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Protests break out in Iran after admission of accidental plane downing

Protests erupted in Iran after the government admitted, after three days of denial, that it had mistakenly shot down a Ukrainian passenger plane; some of the demonstrations arose out of vigils for the victims.

Protests erupted across Iran after Iranian officials admitted they had accidentally shot down a Ukrainian passenger plane that had taken off from Tehran hours after Iran launched missiles at US bases in Iraq.

President Hassan Rouhani issued a Jan. 11 statement saying the Jan. 8 Ukraine International Airlines crash, which killed 176 people, was due to “human error,” adding that it was “unforgivable.” He ordered all of the relevant agencies to compensate the families of the victims and said investigations would continue, adding, “This painful event is not an issue that we can painfully put to the side.” 

After Iranian officially accepted responsibility, protests erupted at Amir Kabir University in Tehran. Security forces eventually arrived and shot tear gas into the crowds. Many of the protesters chanted anti-government slogans against both the Islamic Revolutionary Guard Corps (IRGC) and Supreme Leader Ayatollah Ali Khamenei, chants that had been heard during the November protests that were sparked by cuts in fuel subsidies. 

British Ambassador Robert Macaire was briefly detained Jan. 11 as a result of the Amir Kabir protest. After his release, he tweeted in Persian that he had attended a vigil for the plane crash victims and that as soon as people started chanting anti-government slogans he left. He added that he was detained 30 minutes after he had left the protests.

At least three Britons died in the crash, as well as at least 82 Iranians, 57 Canadians and 11 Ukrainians

Other protests were reported at Sharif University of Technology. Students set up vigils at other universities, including Tehran University, who lost a student in the crash. Other protests were reported to have taken place also in Esfahan, Rasht, Yazd, Kerman, Shiraz, Hamedan and Boroujerd. According to videos posted online by social media users, protests continued a second night in other cities as well.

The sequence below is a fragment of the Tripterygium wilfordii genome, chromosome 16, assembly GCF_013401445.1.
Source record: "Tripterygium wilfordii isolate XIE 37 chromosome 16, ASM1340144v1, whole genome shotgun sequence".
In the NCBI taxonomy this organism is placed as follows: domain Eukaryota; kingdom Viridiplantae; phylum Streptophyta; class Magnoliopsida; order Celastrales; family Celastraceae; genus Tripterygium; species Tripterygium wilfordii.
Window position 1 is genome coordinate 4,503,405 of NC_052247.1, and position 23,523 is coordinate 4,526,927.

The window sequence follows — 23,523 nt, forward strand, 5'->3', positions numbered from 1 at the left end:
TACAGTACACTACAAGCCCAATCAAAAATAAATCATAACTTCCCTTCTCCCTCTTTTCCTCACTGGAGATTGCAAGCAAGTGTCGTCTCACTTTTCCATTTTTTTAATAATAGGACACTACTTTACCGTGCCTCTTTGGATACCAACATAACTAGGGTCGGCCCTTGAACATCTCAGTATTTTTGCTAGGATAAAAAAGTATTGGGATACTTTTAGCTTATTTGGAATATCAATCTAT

Many protesters and even members of parliament said that accepting responsibility was not enough and that individuals needed to resign and be punished. Mohammad Reza Aref tweeted, “As a representative of the people in parliament I want the resignation, removal and punishment of those responsible, who dissembled, and were untruthful with people.”

Another member of parliament, Mahmoud Sadeghi, also tweeted, “In the November [protests] you hid the number of deaths and wounded, if you could have you would also have hidden the reason for the plane crash.” Despite requests and complaints, Iranian officials have never released official numbers of those killed from the November protests — estimates have ranged from 200 to 600. 

Many protesters and individuals were angry that immediately after the crash the government was not forthcoming and waited days before accepting responsibility. Other members of parliament said that they would summon Rouhani to parliament, as head of the Supreme National Security Council, to answer questions about the incident. Ali Shamkhani, secretary of the council, denied that there had been intent to hide the truth. He said officials needed to conduct an investigation to make sure there had been no hacking or jamming of their systems in addition to other factors such as “infiltration.” 

Amir Ali Hajizadeh, commander of the IRGC's Aerospace Force, conducted a press conference Jan. 11 in which he spoke of finding out about the IRGC's responsibility for the downing, which took place after Iran had conducted retaliatory strikes against US bases in Iraq. These came after the United States had killed IRGC Quds Force commander Qasem Soleimani in a Jan. 3 airstrike in Baghdad.

Hajizadeh said he was so upset about Iran's accidental downing of the Ukrainian plane that “I wish I could die.” 

IRGC officials said the plane had been mistaken for a cruise missile.

Hajizadeh said Iran’s air defense systems were on high alert due to rising tensions with the United States and President Donald Trump’s threat to strike 52 Iranian cultural sites. The commander added that there were rumors the United States had launched cruise missiles into Iran and air defense systems were not only added to Tehran but that they were all ready to launch with the push of a button. He continued that the communications systems were down, either due to jamming or congestion, and the operator of the air defense system had 10 seconds to decide. 

Hajizadeh added, “We accept all responsibility and any decision officials make, we are committed to implementing it.”